2016 was an immensely difficult year for me and so many others. And as 2017 rolls along I still feel a certain sadness personally, professionally and politically. And I’m not the only one. So it was truly a blessing to find Meik Wiking’s book The Little Book of Hygge: Danish Secrets to Happy Living.
Hygge (pronounced “hue-guh”) is the concept of happiness, fulfillment, well-being, and contentment. Denmark is considered one of the happiest countries in the world, and Wiking is the CEO of the Happiness Research Institute in Copenhagen so needless to say, he knows what he is talking about.
And just what is hygge to Wiking and many of his fellow Danes? Well, a lot of it has to do with warmth and light, which is not surprising considering it can get pretty cold and dark in Denmark. Danes love their fireplaces and wearing comfy bulky sweaters. They also have a love of soft lighting from well-placed lamps and burning candles. Only the candles Danes prefer are unscented.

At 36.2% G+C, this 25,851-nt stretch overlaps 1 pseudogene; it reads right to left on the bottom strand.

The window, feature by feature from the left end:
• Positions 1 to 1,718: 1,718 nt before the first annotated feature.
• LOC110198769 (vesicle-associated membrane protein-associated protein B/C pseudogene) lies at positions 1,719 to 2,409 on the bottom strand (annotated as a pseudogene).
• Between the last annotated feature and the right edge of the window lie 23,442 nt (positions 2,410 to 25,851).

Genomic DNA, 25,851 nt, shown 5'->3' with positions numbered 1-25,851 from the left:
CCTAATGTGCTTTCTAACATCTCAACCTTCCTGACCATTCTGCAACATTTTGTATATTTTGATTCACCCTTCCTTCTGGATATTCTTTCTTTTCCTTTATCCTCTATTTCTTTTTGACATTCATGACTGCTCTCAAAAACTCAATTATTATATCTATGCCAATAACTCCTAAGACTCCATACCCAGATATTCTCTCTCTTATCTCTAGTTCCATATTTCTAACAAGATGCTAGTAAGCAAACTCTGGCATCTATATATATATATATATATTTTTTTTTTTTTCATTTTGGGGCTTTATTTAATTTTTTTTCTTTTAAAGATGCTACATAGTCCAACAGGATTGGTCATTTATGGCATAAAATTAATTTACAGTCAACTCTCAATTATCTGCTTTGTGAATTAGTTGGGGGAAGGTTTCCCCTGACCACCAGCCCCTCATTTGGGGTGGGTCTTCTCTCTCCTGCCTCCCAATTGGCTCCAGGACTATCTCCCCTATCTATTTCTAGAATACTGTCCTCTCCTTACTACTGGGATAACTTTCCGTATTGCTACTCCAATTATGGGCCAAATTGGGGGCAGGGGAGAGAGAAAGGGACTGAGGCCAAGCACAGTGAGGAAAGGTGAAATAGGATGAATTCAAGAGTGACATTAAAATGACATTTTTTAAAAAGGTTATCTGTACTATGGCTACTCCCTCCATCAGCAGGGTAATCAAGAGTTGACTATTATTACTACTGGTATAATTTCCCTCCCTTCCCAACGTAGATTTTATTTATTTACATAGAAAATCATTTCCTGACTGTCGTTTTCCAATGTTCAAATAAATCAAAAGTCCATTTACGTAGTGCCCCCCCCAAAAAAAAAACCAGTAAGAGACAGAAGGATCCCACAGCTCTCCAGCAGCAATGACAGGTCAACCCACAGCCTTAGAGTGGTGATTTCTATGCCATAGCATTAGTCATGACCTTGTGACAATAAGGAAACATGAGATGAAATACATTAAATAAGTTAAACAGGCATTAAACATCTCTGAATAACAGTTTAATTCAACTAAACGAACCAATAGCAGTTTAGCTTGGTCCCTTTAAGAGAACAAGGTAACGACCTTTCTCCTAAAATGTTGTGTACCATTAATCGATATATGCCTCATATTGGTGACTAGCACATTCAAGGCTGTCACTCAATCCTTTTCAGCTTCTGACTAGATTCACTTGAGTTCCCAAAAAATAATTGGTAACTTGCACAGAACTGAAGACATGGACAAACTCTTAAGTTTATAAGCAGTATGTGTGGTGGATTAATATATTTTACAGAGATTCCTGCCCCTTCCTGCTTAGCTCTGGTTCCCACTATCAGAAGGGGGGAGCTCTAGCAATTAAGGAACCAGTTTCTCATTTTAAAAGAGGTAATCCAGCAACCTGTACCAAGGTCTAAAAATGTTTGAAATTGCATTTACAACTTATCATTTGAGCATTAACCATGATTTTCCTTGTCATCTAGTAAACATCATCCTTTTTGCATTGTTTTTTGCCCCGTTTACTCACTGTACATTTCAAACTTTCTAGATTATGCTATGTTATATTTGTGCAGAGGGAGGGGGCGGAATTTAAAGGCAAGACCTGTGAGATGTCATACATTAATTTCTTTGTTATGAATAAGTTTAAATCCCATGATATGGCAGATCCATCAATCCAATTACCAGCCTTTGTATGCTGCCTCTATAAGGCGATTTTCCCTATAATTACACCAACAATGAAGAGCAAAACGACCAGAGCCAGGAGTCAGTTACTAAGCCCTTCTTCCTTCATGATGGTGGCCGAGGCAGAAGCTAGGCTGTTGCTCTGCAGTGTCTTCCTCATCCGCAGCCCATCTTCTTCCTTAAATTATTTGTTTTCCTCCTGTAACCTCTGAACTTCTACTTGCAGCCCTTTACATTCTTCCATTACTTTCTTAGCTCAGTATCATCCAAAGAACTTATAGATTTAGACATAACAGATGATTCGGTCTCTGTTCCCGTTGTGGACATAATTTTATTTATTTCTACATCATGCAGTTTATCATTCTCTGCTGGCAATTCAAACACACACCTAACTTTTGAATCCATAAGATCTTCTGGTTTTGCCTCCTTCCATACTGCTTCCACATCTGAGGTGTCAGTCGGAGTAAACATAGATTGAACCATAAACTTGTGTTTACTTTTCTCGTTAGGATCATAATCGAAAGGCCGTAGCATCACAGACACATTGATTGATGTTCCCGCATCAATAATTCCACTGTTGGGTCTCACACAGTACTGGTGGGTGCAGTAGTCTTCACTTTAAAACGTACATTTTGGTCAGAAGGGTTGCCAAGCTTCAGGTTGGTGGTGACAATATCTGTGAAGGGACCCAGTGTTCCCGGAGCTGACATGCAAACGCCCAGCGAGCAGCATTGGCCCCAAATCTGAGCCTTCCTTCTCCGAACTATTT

Danes also find hygge in togetherness, whether it’s with their families, friends or just their communities as a whole. Just connecting with a loving soul via actual human contact (not social media) can fill a Dane with contentment and joy.
One way Danes connect with through food and drink. Having tea or coffee with a cherished loved one is a great way to inspire hygge, and so is throwing a dinner party or having a potluck with friends. In The Little Book of Hygge Wiking generously shares some beloved recipes, which as a total foodie I can’t wait to try out. And I now for myself, one way I connect with others is through my love of baking (my sugar mint cookies should be declared a national treasure).
Here are few thing the Danes feel are hygge:
Holidays like Christmas